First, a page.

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About Us

The Group is made up of more than 125 members - including retirees, widows and widowers - who find themselves unable to confer a survivor pension to their spouse despite contributing to the pension plan over their entire careers.

Some of our members are in dire financial straits due to this discrimination while others fear for the future welfare of their partners.

As it stands, this group of pensioners must take a permanent reduction in their pension if they want to obtain spousal survivor pensions. This is solely because they married during their retirement. Meanwhile, many of their peers are able to confer a survivor pension to their spouses without penalty.

The OTSB Group believes that those who paid into the Plan during their working years ought to have the same spousal survivor benefits as their fellow pensioners, regardless of when they were married.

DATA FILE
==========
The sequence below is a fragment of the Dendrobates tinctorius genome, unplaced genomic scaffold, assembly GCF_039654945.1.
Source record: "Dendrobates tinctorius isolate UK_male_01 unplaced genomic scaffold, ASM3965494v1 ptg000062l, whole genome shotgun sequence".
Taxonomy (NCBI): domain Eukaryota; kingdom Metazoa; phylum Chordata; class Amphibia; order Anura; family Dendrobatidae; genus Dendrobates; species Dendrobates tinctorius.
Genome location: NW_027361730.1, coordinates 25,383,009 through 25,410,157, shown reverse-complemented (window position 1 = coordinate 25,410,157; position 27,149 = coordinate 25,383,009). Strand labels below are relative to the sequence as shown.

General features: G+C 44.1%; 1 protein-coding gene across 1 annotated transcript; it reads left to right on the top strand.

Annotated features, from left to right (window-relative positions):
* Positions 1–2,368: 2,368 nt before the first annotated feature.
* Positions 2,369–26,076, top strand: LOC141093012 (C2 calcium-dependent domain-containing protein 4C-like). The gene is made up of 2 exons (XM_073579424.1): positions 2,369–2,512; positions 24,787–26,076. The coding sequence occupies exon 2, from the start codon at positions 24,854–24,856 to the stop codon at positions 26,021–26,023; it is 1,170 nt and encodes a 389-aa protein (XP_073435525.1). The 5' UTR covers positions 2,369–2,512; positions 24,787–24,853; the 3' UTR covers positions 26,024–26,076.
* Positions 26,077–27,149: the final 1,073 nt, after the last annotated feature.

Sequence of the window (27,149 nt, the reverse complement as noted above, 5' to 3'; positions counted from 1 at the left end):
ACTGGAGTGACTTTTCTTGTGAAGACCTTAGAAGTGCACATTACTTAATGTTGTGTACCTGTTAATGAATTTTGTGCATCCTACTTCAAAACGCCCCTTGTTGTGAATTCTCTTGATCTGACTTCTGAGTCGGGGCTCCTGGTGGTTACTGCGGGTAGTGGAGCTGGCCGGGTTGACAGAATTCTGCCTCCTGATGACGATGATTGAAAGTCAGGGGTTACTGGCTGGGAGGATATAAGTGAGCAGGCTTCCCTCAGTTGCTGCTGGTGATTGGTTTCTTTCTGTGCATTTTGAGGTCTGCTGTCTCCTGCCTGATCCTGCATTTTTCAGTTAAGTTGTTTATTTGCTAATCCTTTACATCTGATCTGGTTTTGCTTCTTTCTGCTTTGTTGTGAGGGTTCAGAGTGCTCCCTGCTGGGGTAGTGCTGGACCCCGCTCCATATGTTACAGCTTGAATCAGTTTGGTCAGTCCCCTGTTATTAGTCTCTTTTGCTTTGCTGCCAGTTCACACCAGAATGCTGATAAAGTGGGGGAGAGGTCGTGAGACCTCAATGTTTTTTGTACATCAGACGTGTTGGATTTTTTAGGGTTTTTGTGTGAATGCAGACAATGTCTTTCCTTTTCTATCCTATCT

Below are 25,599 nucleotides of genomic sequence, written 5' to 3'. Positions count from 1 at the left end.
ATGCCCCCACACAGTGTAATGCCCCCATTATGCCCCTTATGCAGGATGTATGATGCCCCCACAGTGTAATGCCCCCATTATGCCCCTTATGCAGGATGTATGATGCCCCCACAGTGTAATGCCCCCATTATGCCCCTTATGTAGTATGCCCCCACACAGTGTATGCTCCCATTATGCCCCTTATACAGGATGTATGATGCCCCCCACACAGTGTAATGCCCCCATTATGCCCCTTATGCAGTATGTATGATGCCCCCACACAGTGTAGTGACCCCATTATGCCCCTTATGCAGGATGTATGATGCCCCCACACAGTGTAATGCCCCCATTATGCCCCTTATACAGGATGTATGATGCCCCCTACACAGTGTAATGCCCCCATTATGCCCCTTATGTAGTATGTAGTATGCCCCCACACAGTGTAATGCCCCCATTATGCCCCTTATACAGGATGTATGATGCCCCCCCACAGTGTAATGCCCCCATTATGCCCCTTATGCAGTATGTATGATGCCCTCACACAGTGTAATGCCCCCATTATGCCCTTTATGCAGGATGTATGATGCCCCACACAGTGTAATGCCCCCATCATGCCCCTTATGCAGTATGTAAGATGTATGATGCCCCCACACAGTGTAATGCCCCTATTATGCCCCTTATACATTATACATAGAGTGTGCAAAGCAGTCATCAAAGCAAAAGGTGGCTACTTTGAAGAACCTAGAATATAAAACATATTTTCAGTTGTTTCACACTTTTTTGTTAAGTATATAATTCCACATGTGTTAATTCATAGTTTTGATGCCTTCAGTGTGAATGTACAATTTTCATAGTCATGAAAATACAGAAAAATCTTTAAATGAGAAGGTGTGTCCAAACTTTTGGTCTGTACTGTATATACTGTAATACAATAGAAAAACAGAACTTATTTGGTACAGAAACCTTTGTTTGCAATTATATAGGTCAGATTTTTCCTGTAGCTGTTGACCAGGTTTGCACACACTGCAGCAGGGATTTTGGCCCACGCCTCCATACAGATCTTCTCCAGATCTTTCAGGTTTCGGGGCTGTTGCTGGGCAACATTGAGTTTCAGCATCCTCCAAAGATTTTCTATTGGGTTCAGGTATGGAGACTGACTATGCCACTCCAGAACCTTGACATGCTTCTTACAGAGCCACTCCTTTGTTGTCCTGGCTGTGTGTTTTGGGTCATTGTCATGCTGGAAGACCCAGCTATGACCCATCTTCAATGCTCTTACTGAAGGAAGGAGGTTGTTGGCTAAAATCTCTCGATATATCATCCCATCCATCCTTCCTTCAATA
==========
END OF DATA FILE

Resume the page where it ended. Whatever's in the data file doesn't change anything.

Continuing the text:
What have we done so far?

Since 2002, the OTSB Group and other Plan members have repeatedly appealed to:

  • the Ontario Teachers Federation;
  • the Ministry of Education;
  • the OTTP

All these parties view changing survivor benefit eligibility as a "Plan enhancement," which can only be considered if there is a pension surplus.

But this is a simple question of rights.

Several other provinces and public sector pension plans do not discriminate against those who marry after retirement, including:

  • The Ontario Municipal Employees Retirement System, (OMERS), which changed its survivor benefit rules to accommodate a 'post-retirement' spouse in 1991.
  • Teachers' pension plans in New Brunswick, Quebec, Nova Scotia, Prince Edward Island, Newfoundland plus some Western Provinces.

It's worth noting that OMERS changed the plan in the interest of fair and equitable treatment of its members - not as an improvement in benefits.

What's next?

After a decade of effort, the OTSB Group is seeking redress through the Human Rights Tribunal of Ontario.

The Group filed 84 applications with the Human Rights Tribunal in late spring 2011. The applications contend that current laws discriminate based on marital status and on gender - given the fact that women are more likely to be widowed and left without the survivor pension.

The OTSB Group believes that the Human Rights Tribunal of Ontario will find that the current OTPP restrictions on spousal survivor benefits are discriminatory.